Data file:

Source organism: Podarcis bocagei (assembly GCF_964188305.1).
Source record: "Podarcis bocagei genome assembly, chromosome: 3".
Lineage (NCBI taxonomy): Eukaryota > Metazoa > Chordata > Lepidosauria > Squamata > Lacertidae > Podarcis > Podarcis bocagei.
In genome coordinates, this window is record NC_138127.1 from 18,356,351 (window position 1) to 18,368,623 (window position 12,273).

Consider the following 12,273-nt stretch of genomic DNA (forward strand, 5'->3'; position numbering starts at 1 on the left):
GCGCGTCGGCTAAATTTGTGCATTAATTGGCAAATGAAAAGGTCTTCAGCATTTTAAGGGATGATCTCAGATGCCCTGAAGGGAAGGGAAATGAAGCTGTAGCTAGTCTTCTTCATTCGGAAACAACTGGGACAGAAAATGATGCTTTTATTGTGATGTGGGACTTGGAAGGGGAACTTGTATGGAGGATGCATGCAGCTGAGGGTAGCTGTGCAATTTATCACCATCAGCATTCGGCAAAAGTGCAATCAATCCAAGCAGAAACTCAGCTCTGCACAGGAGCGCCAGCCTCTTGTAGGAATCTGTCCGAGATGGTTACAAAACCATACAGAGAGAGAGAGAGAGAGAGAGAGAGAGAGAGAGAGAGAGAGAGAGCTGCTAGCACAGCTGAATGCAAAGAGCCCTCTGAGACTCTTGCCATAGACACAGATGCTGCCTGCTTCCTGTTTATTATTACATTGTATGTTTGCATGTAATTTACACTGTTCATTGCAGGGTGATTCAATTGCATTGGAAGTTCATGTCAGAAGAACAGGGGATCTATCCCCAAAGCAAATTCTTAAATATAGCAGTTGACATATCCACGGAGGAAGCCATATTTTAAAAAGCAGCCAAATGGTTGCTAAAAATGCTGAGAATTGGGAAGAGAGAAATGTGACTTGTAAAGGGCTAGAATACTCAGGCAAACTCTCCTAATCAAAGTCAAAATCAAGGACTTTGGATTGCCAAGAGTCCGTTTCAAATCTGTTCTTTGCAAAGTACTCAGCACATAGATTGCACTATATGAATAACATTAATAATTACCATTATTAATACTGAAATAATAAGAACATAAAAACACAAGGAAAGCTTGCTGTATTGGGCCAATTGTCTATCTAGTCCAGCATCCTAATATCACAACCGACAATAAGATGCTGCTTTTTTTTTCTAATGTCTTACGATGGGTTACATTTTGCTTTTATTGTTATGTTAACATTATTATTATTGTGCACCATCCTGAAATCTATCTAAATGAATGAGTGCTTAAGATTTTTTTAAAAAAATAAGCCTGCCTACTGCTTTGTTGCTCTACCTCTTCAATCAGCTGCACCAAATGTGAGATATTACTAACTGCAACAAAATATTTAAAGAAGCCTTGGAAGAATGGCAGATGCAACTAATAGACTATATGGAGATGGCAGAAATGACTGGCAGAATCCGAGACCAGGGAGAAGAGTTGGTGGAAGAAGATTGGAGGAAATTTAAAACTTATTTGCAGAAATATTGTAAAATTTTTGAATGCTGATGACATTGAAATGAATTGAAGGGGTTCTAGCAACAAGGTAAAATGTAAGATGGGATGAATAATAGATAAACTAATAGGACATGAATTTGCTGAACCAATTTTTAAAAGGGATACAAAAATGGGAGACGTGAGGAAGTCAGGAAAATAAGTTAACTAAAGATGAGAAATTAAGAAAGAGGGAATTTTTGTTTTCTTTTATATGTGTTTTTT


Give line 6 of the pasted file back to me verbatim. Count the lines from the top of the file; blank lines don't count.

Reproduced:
GCGCGTCGGCTAAATTTGTGCATTAATTGGCAAATGAAAAGGTCTTCAGCATTTTAAGGGATGATCTCAGATGCCCTGAAGGGAAGGGAAATGAAGCTGTAGCTAGTCTTCTTCATTCGGAAACAACTGGGACAGAAAATGATGCTTTTATTGTGATGTGGGACTTGGAAGGGGAACTTGTATGGAGGATGCATGCAGCTGAGGGTAGCTGTGCAATTTATCACCATCAGCATTCGGCAAAAGTGCAATCAATCCAAGCAGAAACTCAGCTCTGCACAGGAGCGCCAGCCTCTTGTAGGAATCTGTCCGAGATGGTTACAAAACCATACAGAGAGAGAGAGAGAGAGAGAGAGAGAGAGAGAGAGAGAGAGAGAGCTGCTAGCACAGCTGAATGCAAAGAGCCCTCTGAGACTCTTGCCATAGACACAGATGCTGCCTGCTTCCTGTTTATTATTACATTGTATGTTTGCATGTAATTTACACTGTTCATTGCAGGGTGATTCAATTGCATTGGAAGTTCATGTCAGAAGAACAGGGGATCTATCCCCAAAGCAAATTCTTAAATATAGCAGTTGACATATCCACGGAGGAAGCCATATTTTAAAAAGCAGCCAAATGGTTGCTAAAAATGCTGAGAATTGGGAAGAGAGAAATGTGACTTGTAAAGGGCTAGAATACTCAGGCAAACTCTCCTAATCAAAGTCAAAATCAAGGACTTTGGATTGCCAAGAGTCCGTTTCAAATCTGTTCTTTGCAAAGTACTCAGCACATAGATTGCACTATATGAATAACATTAATAATTACCATTATTAATACTGAAATAATAAGAACATAAAAACACAAGGAAAGCTTGCTGTATTGGGCCAATTGTCTATCTAGTCCAGCATCCTAATATCACAACCGACAATAAGATGCTGCTTTTTTTTTCTAATGTCTTACGATGGGTTACATTTTGCTTTTATTGTTATGTTAACATTATTATTATTGTGCACCATCCTGAAATCTATCTAAATGAATGAGTGCTTAAGATTTTTTTAAAAAAATAAGCCTGCCTACTGCTTTGTTGCTCTACCTCTTCAATCAGCTGCACCAAATGTGAGATATTACTAACTGCAACAAAATATTTAAAGAAGCCTTGGAAGAATGGCAGATGCAACTAATAGACTATATGGAGATGGCAGAAATGACTGGCAGAATCCGAGACCAGGGAGAAGAGTTGGTGGAAGAAGATTGGAGGAAATTTAAAACTTATTTGCAGAAATATTGTAAAATTTTTGAATGCTGATGACATTGAAATGAATTGAAGGGGTTCTAGCAACAAGGTAAAATGTAAGATGGGATGAATAATAGATAAACTAATAGGACATGAATTTGCTGAACCAATTTTTAAAAGGGATACAAAAATGGGAGACGTGAGGAAGTCAGGAAAATAAGTTAACTAAAGATGAGAAATTAAGAAAGAGGGAATTTTTGTTTTCTTTTATATGTGTTTTTT